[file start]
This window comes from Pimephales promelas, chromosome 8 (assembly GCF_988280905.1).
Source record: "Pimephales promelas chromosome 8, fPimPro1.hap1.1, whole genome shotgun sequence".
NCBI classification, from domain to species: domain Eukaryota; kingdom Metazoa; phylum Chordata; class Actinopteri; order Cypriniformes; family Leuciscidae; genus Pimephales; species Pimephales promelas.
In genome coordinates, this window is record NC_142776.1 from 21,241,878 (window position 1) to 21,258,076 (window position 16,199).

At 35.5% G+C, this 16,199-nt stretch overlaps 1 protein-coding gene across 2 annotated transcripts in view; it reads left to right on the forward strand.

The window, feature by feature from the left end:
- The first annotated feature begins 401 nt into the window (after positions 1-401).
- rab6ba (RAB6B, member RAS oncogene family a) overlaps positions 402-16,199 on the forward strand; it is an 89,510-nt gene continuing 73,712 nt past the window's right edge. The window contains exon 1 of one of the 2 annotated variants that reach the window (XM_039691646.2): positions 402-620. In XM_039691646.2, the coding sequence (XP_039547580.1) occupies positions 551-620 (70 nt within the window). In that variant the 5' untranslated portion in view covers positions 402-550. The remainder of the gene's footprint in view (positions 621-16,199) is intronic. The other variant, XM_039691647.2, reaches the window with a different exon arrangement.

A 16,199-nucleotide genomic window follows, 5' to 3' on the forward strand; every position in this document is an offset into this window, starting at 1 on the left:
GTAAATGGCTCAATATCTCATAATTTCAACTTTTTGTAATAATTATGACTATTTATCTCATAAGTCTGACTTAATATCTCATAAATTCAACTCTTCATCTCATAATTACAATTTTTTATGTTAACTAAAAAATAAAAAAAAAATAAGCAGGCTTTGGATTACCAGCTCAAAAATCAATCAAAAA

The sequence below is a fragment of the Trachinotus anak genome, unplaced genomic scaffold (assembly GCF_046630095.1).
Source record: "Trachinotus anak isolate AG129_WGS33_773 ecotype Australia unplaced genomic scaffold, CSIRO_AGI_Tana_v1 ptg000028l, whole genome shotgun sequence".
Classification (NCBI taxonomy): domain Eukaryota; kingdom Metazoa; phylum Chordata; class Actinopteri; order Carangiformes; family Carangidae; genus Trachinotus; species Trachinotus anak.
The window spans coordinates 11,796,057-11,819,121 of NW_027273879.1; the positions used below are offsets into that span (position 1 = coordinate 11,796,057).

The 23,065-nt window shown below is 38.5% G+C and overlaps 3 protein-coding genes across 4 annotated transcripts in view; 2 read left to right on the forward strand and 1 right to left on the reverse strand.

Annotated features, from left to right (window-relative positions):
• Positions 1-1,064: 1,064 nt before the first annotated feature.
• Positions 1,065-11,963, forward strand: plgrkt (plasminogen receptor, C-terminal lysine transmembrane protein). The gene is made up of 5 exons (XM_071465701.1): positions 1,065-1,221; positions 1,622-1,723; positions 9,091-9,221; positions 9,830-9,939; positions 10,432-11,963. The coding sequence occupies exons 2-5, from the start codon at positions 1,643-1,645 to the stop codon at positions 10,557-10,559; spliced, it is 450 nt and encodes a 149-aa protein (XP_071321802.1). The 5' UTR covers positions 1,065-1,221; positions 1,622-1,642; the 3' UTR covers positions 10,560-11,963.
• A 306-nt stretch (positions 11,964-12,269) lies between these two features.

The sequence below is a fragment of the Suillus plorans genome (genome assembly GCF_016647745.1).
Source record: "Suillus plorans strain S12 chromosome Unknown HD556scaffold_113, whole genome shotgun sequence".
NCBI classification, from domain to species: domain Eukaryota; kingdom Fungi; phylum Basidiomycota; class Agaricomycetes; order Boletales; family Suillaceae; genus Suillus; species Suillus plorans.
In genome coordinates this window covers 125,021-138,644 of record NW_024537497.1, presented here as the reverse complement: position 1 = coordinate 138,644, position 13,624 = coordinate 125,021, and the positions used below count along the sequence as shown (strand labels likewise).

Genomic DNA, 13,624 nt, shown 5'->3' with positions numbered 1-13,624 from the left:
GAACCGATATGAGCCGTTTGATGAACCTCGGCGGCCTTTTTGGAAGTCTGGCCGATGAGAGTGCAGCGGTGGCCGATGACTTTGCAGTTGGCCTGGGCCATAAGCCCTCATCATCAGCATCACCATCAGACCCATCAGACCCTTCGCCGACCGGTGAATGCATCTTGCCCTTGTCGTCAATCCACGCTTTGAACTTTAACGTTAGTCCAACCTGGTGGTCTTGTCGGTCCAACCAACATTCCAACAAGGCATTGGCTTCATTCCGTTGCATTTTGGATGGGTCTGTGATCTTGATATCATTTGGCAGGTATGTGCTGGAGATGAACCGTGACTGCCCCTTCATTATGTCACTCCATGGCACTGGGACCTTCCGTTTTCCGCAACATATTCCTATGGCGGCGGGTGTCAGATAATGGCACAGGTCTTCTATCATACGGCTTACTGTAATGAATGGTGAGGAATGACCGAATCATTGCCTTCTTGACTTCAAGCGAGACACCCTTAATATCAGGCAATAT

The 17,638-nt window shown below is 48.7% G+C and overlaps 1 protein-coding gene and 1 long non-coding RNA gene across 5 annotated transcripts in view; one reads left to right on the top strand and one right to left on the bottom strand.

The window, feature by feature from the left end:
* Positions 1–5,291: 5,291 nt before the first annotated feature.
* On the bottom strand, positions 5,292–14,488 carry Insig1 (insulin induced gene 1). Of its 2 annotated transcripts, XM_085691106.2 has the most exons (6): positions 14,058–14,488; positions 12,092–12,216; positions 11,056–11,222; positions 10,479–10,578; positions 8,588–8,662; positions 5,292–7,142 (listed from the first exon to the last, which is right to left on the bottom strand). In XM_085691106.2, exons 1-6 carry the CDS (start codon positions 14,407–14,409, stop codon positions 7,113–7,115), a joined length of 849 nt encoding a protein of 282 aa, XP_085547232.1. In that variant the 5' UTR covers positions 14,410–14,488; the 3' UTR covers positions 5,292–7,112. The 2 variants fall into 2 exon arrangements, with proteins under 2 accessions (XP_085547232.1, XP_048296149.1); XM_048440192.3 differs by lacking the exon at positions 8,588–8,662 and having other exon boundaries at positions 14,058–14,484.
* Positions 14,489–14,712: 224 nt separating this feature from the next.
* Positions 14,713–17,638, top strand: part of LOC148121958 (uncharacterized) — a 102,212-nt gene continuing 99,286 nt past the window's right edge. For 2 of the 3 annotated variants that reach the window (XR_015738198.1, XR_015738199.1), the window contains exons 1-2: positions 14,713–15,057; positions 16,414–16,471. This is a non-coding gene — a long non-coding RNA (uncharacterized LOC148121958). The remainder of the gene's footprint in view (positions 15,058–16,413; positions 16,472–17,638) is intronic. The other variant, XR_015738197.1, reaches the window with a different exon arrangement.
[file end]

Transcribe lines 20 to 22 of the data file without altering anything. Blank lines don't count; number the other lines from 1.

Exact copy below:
The sequence below is a fragment of the Suillus plorans genome (genome assembly GCF_016647745.1).
Source record: "Suillus plorans strain S12 chromosome Unknown HD556scaffold_113, whole genome shotgun sequence".
NCBI classification, from domain to species: domain Eukaryota; kingdom Fungi; phylum Basidiomycota; class Agaricomycetes; order Boletales; family Suillaceae; genus Suillus; species Suillus plorans.